I have a love-hate relationship with cabbage. They take up boatloads of room and don’t always head up. But, when they do (and aren’t riddled with holes from cabbage moth worms), they are a sight to behold and truly delicious. This means my decision on any given year to grow them depends entirely upon space. If I have some leftover room, I’ll grow anywhere from 4-8 plants. If not? I skip it.
Time to Maturity: 60-80 days. There is a cabbage for every garden and every growing zone if you’ve got the space.
Diseases & Pests: The aforementioned Cabbage Moths are a pain for everyone and resistance isn’t a thing. But there are varieties resistant to Black Rot, Clubroot, Fusarium Yellows, Flea Beetles (my OG nemesis) and Thrips.
Key Words: Drumhead means large and round. Cone-shaped means it will take up a little less space. Keep an eye out for descriptors about leaf texture, size, good wrapper leaves (keeps the pests and dirt out), and mild flavor. There are usually comments regarding keeping, I don’t find this necessary information for how we use them, but your mileage may vary.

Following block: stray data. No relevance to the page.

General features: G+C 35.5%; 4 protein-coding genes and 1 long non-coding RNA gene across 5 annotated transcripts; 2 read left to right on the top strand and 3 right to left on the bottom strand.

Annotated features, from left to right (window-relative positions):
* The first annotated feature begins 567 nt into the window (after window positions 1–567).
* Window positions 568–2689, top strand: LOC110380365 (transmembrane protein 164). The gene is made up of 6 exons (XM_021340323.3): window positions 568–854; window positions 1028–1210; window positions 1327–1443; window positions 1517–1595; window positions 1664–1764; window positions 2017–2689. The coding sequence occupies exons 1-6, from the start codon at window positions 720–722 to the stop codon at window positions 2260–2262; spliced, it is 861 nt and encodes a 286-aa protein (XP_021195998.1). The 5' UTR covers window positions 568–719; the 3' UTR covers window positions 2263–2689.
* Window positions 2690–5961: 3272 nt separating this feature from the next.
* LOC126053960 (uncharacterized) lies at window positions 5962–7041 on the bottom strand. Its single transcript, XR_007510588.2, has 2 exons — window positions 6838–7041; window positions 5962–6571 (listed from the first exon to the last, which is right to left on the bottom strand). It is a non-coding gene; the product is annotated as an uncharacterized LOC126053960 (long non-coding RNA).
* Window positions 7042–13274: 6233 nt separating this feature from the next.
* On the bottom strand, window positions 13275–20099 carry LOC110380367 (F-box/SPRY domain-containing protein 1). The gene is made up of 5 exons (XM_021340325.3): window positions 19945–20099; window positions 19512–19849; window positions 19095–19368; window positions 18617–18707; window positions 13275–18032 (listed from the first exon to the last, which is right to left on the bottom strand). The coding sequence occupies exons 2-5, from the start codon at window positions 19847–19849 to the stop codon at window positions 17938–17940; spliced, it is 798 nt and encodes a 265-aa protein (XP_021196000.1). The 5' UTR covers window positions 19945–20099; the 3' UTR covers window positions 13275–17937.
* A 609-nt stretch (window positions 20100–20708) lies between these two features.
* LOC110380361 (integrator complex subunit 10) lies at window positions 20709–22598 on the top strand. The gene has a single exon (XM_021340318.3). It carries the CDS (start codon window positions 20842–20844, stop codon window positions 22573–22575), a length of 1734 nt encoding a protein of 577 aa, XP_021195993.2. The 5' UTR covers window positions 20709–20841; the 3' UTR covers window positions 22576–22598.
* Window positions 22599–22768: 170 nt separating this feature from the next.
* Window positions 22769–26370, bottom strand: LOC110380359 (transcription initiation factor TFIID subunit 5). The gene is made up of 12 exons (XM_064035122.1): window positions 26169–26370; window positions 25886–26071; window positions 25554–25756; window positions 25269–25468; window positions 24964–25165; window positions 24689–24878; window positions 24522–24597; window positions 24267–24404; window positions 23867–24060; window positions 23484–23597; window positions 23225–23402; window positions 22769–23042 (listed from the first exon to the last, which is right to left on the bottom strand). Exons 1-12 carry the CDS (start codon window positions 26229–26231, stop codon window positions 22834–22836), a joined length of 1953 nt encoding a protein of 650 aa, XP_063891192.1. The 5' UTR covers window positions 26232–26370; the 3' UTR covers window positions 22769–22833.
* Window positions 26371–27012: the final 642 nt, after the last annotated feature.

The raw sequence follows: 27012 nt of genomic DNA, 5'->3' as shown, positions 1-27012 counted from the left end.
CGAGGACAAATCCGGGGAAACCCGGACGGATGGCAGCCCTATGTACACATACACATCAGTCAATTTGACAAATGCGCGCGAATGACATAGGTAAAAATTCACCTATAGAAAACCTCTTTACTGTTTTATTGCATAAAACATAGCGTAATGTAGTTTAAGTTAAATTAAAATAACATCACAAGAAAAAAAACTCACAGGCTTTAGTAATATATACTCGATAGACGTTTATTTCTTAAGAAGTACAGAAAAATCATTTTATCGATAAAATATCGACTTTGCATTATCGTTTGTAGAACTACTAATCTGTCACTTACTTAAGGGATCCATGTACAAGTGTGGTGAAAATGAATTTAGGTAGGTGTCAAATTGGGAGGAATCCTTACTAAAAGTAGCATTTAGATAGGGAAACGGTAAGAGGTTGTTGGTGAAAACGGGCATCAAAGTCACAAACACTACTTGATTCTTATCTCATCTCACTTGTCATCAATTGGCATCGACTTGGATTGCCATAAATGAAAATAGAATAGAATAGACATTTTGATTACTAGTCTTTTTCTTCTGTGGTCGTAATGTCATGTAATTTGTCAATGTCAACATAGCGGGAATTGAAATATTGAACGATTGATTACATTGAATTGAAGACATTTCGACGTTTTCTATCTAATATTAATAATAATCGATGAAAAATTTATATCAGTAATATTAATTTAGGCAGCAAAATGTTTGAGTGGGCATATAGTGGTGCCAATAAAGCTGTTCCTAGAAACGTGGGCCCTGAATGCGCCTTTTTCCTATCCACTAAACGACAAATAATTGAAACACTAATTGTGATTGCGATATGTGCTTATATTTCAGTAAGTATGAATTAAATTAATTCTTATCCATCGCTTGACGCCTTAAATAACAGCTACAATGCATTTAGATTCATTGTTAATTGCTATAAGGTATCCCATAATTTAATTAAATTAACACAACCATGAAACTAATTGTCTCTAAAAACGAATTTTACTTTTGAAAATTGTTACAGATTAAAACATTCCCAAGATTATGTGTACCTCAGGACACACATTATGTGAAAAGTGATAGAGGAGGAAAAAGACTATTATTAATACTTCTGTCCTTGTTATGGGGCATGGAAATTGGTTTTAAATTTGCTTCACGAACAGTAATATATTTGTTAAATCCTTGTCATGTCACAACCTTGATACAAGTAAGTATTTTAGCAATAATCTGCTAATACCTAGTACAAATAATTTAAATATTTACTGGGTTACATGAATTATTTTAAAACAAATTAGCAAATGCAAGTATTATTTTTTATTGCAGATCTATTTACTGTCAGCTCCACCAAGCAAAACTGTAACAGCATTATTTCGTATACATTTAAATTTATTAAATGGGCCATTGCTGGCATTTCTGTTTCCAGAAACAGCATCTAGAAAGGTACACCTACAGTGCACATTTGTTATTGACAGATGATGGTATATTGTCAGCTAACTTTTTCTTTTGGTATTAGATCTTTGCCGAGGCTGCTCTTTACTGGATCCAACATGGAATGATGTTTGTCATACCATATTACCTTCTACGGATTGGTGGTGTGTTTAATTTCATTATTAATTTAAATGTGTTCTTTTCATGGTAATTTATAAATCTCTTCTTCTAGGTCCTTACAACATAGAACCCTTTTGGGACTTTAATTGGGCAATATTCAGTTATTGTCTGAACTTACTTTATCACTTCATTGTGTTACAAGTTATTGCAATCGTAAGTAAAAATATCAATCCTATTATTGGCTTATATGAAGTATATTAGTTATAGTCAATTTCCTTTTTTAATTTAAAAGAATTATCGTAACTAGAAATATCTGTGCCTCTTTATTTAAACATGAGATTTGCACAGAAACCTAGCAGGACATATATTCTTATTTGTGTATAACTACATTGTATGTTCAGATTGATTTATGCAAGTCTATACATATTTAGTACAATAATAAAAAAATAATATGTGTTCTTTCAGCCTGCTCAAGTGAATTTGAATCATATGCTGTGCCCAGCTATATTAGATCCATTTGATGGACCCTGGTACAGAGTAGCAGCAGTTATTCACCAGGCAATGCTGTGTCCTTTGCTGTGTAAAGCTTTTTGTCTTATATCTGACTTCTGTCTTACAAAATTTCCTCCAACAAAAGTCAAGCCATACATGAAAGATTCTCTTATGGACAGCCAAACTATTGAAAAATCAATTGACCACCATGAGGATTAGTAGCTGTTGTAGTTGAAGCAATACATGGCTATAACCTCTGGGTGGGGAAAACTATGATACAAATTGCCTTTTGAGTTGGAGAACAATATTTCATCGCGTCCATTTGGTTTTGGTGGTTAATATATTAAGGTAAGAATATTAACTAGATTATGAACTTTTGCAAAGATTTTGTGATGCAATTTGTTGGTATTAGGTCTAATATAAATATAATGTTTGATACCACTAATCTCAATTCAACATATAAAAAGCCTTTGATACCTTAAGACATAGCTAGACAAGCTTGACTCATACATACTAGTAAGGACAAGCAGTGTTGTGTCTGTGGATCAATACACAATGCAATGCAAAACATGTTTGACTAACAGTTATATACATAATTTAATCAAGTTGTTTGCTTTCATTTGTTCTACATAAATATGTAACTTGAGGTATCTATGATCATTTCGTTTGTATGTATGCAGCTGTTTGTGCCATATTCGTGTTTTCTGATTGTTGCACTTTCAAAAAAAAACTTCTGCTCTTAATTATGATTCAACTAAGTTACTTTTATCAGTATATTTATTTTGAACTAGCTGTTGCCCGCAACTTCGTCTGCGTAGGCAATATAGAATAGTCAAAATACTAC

Use: How do you like your cabbage? I like mine in slaw and roasted down either plain or as braised cabbage. Mmmm. I’ve never tried making my own sauerkraut, but if you are looking to preserve your cabbage, go straight for drumhead types to maximize your yeilds. Most descriptors will mention best use for a particular variety, so just think about how you want to utilize your harvest and pick from there.
Kalibos: This one is narrower than most so you can squeeze in a few more which is particularly helpful if space is your main concern when growing cabbage. Plus it is a gorgeous shade of purple and heads up easily. Its tasty and not too large, which is great for a smaller family (1 head makes for one meal) or someone looking to do just a little preserving (sauerkraut!).
Cour Di Bue, Caraflex F1, Early Jersey Wakefield, and Murdoc F1 are similarly shaped, but green.
What I’ve Grown in the Past:
- Perfection Drumhead Savoy: Large round cabbage with deeply wrinkled (savoyed) leaves, but a very mild cauliflower-like flavor. Its too big for me, but did taste delicious.
- Brunswick: Another large round cabbage, but known for its extreme cold hardiness. Again, too big for us, and these didn’t want to head up for me.
Other Thoughts: I’d like to try some Napa-type or Chinese cabbages. Both tend to be a bit finickier than traditional types, so I’ve not felt the need to act on my thoughts. Many will also say if you are going to grow cabbages, you’d be mad to do it without row covers. I’ve never used row covers, but my heads always look a bit worse for the wear come harvest time, so it might be a worthwhile investment if you are interested in looks and strong production.